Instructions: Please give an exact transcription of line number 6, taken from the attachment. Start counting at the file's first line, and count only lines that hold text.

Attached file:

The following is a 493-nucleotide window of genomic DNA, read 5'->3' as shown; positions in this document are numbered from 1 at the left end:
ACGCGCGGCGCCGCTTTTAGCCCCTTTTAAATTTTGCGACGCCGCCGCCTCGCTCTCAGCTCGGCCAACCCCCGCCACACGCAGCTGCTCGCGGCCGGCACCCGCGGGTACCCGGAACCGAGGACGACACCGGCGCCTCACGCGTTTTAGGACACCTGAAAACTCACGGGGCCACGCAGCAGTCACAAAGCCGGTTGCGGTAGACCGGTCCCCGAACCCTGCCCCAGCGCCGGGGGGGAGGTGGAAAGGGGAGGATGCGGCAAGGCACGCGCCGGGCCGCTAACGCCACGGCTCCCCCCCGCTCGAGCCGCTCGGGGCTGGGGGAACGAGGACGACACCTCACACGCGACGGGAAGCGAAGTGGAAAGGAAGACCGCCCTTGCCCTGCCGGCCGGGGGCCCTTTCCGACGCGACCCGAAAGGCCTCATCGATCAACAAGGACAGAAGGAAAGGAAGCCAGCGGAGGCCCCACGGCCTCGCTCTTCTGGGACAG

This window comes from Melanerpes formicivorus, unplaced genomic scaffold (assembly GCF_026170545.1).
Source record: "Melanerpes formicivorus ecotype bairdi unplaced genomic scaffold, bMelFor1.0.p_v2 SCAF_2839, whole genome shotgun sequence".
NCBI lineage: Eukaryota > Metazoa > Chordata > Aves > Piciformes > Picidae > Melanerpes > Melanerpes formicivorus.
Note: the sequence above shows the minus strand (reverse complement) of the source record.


Note: the sequence above shows the minus strand (reverse complement) of the source record.